After heavy rains, the football pitch

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Bassim

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I am wondering if my sentences are grammatically correct.

After heavy rains, the football pitch turned into a quagmire, making a normal play almost impossible. It was painful to watch the players trying to do their best in such awful conditions. It was pure luck that nobody was seriously injured.
 

emsr2d2

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Even if there was more than one heavy rainfall, most native speakers would still start with the uncountable "After heavy rain, ...".
Remove "a" before "normal play".
What does "normal play" actually mean?

The other two sentences are OK.
 

Tarheel

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Perhaps:

After heavy rains, the football pitch turned into a quagmire, making normal play almost impossible. It was painful to watch the players do their best to cope with the awful conditions.

:up:
 

Tarheel

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Or:

After a heavy rain....
 

Bassim

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emsr2d2,
Should I write instead:
"making regular play almost impossible."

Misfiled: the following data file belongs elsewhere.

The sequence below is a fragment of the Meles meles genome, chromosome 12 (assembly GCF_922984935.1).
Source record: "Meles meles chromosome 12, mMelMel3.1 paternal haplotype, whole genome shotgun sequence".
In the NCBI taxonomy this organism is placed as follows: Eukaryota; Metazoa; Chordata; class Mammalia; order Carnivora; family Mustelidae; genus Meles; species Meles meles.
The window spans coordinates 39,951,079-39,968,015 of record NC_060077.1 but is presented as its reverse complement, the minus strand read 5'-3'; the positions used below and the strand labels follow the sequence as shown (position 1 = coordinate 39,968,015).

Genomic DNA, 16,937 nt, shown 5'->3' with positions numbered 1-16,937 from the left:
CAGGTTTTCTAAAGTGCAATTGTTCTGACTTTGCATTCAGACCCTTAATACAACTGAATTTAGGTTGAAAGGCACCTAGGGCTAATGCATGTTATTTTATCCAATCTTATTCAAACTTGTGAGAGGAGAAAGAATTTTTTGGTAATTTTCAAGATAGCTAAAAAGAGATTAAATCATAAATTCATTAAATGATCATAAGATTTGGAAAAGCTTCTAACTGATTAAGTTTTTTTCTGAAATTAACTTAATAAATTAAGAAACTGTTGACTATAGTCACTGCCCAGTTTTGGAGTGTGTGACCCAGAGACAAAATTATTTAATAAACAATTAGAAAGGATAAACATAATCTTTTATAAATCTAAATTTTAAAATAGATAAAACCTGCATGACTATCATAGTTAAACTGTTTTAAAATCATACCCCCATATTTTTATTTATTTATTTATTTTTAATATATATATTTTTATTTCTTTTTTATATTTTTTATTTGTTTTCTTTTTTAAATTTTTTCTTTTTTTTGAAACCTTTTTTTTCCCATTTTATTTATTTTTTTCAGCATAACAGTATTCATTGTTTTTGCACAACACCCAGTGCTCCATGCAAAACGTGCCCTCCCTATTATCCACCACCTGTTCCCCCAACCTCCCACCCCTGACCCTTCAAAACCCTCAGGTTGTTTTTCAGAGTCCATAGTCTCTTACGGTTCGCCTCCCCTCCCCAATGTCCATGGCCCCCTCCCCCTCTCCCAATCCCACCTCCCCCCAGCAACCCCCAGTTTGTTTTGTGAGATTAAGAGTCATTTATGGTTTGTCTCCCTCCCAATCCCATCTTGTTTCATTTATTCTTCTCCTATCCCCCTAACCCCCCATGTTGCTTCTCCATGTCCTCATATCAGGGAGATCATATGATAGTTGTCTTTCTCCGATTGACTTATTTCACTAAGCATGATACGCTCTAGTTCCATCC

What I mean with "regular play" is playing under good or fair conditions, but I can't remember any better phrase.
 

emsr2d2

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I would simply say "making play almost impossible".
 

Roman55

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Because in this sense it is an uncountable noun.
 

Tarheel

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We use "play" to refer to the game itself. We use "a play" when referring to a particular action, for example passing the ball or attempting to score.

(Edited to note that Roman55 is, of course, also right.)
 

GoesStation

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Making a normal play almost impossible makes the reader wonder, "Which one?"
 

emsr2d2

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- It's raining. Do you think there will be play this afternoon?
- Probably not. Play will be almost impossible in these conditions.

- Did you see that play Messi made just before Pele scored?
- Yes! What a great pass that was.
 
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